The true heyday of the broadsword as a rider's weapon came, however, later, at the beginning of the XNUMXth century, and then during the English Revolution and the execution of King Charles I. The fact is that, having lost their knightly helmets, the English cavalry in those years acquired metal hats with brim. they replaced them and made ineffective blows with the Walloon sword on the head.


Horse Helmet British Cavalry, c. 1630-1650 Material: steel, gold, textile. Weight 1550 Metropolitan Museum of Art, New York

Something heavier was required for both the felling and the prick, since, again, the riders' torso was covered by a cuirass, but the rest of the body was covered with durable leggings and pricks made of suede.

The main weapon of the cuirassier

Broadsword with basket guard, between 1590 and 1600. Material: steel. Dimensions: length 116.8 cm; blade length 97,7 cm. Weight 1701 Metropolitan Museum of Art, New York


Cuirassier or Reitar's broadsword, produced between 1600 and 1625. Material: steel, silver, gold, leather. Dimensions: length with scabbard 100 cm; blade length 83,8 cm.Weight 1729 Metropolitan Museum of Art, New York


And this is his handle ... Metropolitan Museum of Art, New York

As for the blades, they were about the same size and weight, although, as always, there were some very original designs among them. Well, for example, the one shown in the next photo ...


A broadsword with an English handle, but with a Germanic blade from 1662. Material: steel, silver, wood. Dimensions: length 101.3 cm; blade length 87 cm. Weight 1077 Metropolitan Museum of Art, New York

It is interesting that the English Revolution gave birth to such an original variety of broadsword as the "dead sword" (a sword in English is also called a fallen, distinctions are made in relation to the handle, for example, a "basket sword" is a broadsword with a handle with a developed basket guard!) This was the name of a heavy sword or the same broadsword called "haudegen", some specimens of which differed from others in that they had an image of ... a human head on their guard. And so the English collectors of the 1635th century for some reason decided that this head belonged to Charles I and that the royalists kept their memory in such a strange way. Although this is not the case, since the head on the Haudegen guard appeared from 14, if not earlier, while the king was executed only XNUMX years later. But the name "mortuary sword" stuck and is still used today.


Schiavona. Length 971 mm. Blade length 840 mm. Weight 960 g. Royal Treasury in Stockholm

By the way, Italy also had its own broadsword, called Schiavona, and from 1570 it spread to the German imperial army. The Schiavona also had a straight, but only a double-edged blade (which is why it is very often called a sword), which was about four centimeters wide, whose length was about 90 centimeters. It was widely used in the cavalry, and under Ferdinand II it became the official weapon of cuirassiers.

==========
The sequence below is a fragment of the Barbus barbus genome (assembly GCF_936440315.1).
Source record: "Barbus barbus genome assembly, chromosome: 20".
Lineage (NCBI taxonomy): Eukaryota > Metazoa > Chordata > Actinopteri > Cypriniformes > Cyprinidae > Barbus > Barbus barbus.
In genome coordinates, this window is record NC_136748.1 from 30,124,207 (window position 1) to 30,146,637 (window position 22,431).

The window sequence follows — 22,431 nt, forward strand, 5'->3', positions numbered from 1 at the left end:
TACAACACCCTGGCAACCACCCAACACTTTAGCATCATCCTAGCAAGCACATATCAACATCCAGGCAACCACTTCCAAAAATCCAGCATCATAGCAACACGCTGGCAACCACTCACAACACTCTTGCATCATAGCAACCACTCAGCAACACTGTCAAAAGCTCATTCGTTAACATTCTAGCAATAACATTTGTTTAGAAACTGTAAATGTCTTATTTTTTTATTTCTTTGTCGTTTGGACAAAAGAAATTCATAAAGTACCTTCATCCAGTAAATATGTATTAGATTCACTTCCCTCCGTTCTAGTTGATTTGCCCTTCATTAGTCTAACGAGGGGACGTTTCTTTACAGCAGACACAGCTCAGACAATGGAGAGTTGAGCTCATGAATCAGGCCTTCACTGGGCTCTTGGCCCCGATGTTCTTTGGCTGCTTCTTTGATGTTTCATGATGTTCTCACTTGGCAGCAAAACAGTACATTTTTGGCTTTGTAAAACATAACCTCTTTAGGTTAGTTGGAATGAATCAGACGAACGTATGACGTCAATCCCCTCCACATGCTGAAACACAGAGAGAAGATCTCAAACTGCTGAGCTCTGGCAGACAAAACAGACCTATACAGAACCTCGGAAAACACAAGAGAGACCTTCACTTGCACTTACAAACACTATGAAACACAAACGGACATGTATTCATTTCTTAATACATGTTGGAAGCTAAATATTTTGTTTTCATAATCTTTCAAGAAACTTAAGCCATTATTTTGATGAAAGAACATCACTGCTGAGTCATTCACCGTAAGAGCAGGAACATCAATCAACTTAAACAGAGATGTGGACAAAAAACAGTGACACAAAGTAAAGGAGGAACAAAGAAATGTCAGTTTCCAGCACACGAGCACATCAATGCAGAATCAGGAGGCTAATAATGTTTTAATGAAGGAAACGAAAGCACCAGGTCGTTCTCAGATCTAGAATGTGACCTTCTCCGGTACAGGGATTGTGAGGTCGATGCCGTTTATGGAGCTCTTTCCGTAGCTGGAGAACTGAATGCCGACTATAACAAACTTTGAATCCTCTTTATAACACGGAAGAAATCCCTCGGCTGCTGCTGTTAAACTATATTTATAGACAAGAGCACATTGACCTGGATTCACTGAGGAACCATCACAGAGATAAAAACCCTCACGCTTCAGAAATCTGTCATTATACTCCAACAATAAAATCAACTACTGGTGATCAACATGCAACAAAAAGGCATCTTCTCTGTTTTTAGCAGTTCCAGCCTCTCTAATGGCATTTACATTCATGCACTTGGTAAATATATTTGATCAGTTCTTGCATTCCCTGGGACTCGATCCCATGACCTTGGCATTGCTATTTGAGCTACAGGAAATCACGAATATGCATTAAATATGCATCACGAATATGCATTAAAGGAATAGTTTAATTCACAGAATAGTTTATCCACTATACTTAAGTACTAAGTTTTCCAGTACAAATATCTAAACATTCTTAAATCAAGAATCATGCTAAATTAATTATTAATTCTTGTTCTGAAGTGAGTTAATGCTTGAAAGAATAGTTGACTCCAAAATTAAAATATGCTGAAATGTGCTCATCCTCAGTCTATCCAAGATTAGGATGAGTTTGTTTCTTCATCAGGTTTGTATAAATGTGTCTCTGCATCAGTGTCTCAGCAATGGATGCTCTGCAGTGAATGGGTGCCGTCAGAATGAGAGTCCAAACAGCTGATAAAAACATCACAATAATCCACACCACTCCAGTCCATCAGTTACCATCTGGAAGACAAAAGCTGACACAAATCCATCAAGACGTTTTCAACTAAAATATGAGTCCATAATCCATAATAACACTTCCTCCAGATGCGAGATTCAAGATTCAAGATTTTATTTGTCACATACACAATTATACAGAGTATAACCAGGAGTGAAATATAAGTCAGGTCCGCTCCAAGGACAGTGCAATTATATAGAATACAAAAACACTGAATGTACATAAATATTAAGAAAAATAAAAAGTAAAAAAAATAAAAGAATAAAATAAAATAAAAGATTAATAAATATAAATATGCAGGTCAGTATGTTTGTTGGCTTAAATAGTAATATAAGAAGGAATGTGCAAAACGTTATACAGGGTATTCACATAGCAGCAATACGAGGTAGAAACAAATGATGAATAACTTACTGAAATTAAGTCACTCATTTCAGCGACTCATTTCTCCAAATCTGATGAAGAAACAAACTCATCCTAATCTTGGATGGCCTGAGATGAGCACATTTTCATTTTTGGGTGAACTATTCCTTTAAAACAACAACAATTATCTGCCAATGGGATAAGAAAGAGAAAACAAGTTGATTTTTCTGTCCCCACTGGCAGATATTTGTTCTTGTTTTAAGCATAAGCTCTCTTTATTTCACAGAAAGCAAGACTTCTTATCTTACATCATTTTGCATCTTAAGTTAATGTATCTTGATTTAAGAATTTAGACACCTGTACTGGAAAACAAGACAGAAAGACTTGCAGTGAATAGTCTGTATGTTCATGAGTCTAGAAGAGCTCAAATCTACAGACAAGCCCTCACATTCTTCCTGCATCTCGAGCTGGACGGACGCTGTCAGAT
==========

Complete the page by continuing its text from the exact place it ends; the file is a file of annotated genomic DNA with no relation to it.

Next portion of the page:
Highlander with broadsword and shield. Illustration from Clans of the Scottish Highlands by James Logan, published in 1845, with illustration by R. R. McIan

The Scots also had their own national broadsword, and at the end of the 75th century. He had a fairly wide blade 90-0,9 cm long with one-sided or double-sided sharpening and weighing from 2,5 to XNUMX kg. The handle had a developed guard with the original name "basket with many branches", the inner surface of which was sometimes trimmed with leather or even red velvet! It is believed that the highlanders borrowed it from the Italians, while the Scottish broadsword, like the Schiavona, was used in battle along with a small round shield.


Scottish broadsword 1720-1740 View of the "basket" of the handle. Material: steel, gold, silver, leather, textiles, shark skin. Overall length: 98,4 cm; blade length 82,9 cm.Weight 1361 Metropolitan Museum of Art, New York


The same broadsword. Internal view of the "basket" of the handle. Metropolitan Museum of Art, New York

Also in the second half of the XNUMXth century, a weapon with a straight blade attached to the saddle began to be used by the Hungarian hussars, who used this blade as an addition to the saber in cases where they had to fight with men at arms. True, the handle of these broadswords looked more like a saber and was somewhat bent.


English broadsword 1671-1699 Royal Arsenal, Leeds


English broadsword 1771-1799 Sample 1788 Royal Arsenal, Leeds

In the XNUMXth century, the process of unification of broadswords, used in the cavalry of all European armies, began. At first, uniform samples of weapons were adopted even for each regiment separately, then for each type of cavalry. Well, it all ended with the fact that they began to arm cuirassiers, dragoons, and ... sailors with broadswords, who received them in case of boarding and as an addition to the dress uniform.


Cuirassier broadsword of the lower ranks, sample 1798 Material: steel, copper alloy, wood; technique: forging, casting, carving, chasing. Length 104,5 cm; blade length 87,9 cm. Manufacturer: Imperial Tula Arms Plant. Photo: State Hermitage, St. Petersburg

In Russia broadswords appeared at the end of the XNUMXth century, when they began to hire foreign officers for the Russian service, and they came to the country with their national weapons. For example, the same Scotsman could well have arrived with his usual broadsword. Well, then our craftsmen began to make broadswords according to the model of what they saw.

The early Russian broadswords had inclined handles, the most convenient for a rider to cut from a horse, and they had a crosspiece either straight or with ends curved to the point.